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Darius Bazley made headlines by decommitting from Syracuse and then backing out of the G League. Not everyone agreed that the path he chose was best for his development.
The Oklahoma City Thunder went ahead and drafted him at No. 23 overall anyway. And now there is a report from The Oklahoman‘s Erik Thorne that Bazley may not even play in Las Vegas.
It would be in his best interest to suit up, though. Bazley will want to prove that OKC made a worthwhile gamble and that his decision to skip college to train will be equally effective in preparing him for the next level.
He was up and down at the NBA combine, where he flashed the talent and skill that made him a McDonald’s All-American but also a rawness that showed on certain shot-creation moves and missed jump shots.
Last year, Mitchell Robinson did the same thing by passing up college and the G League before the draft. He then went on to lead summer league in player efficiency rating (minimum 50 minutes). Heading into his first NBA season, Bazley could similarly ease worries about his development by showing out in Las Vegas.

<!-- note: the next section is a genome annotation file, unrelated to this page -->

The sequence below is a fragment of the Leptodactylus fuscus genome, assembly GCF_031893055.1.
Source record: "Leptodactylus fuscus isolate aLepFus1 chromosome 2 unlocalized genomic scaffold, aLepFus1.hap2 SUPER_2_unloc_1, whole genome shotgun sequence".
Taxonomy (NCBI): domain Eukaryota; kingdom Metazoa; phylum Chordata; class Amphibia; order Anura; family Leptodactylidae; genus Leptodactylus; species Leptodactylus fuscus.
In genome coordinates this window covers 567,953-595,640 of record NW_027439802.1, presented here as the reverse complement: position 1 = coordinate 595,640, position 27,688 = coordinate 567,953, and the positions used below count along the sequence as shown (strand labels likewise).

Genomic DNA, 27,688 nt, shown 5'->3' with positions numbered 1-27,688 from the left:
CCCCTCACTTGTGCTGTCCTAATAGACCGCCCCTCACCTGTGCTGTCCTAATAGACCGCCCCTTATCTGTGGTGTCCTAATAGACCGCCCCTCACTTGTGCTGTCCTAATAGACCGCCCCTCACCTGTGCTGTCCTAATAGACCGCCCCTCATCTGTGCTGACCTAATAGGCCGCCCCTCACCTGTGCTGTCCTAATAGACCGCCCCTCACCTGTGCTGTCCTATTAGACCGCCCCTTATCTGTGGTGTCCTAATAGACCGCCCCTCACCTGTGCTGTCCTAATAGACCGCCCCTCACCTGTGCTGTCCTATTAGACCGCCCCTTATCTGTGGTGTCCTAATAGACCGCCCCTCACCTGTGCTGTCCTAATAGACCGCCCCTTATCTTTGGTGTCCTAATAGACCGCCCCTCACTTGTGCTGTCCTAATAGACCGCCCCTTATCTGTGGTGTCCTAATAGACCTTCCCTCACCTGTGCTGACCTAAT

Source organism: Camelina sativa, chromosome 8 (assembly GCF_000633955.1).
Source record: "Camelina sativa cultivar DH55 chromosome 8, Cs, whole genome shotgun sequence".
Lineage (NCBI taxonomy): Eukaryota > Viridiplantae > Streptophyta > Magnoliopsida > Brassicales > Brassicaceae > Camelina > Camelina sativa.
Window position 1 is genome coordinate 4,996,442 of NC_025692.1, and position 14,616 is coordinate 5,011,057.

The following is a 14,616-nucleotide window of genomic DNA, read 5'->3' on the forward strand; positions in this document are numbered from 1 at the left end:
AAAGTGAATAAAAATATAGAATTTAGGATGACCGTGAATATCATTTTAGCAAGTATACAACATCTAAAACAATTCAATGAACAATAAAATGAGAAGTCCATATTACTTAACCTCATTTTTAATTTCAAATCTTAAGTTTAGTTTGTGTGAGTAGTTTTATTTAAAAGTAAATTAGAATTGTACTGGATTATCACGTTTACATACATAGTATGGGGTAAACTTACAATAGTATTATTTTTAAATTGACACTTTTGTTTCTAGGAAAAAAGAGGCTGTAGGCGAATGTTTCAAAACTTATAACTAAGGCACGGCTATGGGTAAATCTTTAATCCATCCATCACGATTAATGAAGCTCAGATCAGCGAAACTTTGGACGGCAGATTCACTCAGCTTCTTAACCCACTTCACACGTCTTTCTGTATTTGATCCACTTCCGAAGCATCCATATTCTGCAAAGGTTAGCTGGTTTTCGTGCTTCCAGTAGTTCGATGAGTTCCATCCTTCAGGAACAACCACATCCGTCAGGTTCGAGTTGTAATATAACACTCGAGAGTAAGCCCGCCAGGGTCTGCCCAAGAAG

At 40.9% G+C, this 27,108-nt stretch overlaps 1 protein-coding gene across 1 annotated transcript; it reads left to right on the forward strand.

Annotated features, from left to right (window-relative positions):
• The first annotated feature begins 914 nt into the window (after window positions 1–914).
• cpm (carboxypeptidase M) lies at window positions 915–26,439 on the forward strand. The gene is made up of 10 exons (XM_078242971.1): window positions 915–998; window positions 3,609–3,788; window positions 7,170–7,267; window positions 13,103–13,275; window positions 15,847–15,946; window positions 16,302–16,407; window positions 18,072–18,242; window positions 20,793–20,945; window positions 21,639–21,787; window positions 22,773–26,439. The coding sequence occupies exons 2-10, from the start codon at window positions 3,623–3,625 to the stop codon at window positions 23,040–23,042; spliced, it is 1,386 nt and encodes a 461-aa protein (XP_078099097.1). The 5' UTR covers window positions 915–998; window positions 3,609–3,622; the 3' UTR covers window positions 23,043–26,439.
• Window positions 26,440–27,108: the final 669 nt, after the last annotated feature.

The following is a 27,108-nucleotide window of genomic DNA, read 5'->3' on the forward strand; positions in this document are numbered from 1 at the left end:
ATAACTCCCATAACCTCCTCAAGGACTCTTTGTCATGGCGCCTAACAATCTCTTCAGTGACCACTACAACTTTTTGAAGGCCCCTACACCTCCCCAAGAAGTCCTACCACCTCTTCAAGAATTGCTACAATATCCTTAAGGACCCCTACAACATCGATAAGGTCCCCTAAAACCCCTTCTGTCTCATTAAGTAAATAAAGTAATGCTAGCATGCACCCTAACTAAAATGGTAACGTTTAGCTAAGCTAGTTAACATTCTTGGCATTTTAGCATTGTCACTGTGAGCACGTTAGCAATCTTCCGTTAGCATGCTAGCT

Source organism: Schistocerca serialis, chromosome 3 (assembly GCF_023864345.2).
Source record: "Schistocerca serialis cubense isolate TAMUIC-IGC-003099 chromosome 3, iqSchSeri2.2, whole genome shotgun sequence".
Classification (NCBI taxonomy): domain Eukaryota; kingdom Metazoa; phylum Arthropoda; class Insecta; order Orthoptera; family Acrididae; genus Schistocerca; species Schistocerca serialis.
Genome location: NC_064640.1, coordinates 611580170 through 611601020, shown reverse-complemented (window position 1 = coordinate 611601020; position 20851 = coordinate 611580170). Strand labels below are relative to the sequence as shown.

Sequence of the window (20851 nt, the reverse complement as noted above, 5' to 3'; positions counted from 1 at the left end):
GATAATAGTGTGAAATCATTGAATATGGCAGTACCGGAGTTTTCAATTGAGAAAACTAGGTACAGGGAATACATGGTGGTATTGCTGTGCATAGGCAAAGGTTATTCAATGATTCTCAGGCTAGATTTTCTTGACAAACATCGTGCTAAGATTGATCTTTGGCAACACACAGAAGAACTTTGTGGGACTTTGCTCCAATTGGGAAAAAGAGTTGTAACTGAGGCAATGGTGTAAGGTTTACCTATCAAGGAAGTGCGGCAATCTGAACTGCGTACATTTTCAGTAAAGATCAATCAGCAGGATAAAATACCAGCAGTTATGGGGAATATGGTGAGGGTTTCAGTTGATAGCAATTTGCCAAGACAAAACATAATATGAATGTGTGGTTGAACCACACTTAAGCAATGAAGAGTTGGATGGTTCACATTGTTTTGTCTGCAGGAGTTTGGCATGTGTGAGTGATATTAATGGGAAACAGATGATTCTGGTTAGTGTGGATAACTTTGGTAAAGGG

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Nassir Little will presumably feel like he needs to prove over 20 teams wrong. He slipped to No. 25 in the draft after spending the season coming off the bench at North Carolina, despite being viewed as a potential top-five pick.
Questions surfaced in 2018-19 concerning Little’s skill level and feel for the game. On the other hand, he wasn’t featured or given much freedom to play through mistakes.
The narrative on Little has changed throughout the past year. Now it’s all over the place.
If Little struggles in summer league and shows minimal ability to create his own shot or convert open threes, then head coach Terry Stotts could feel reluctant to give him early minutes.
Playing well by shooting and defending better than he did in college and by causing matchup problems with his strength, quickness and athleticism could incentivize Portland’s coaching staff to experiment more with Little, particularly after the team traded forward Maurice Harkless.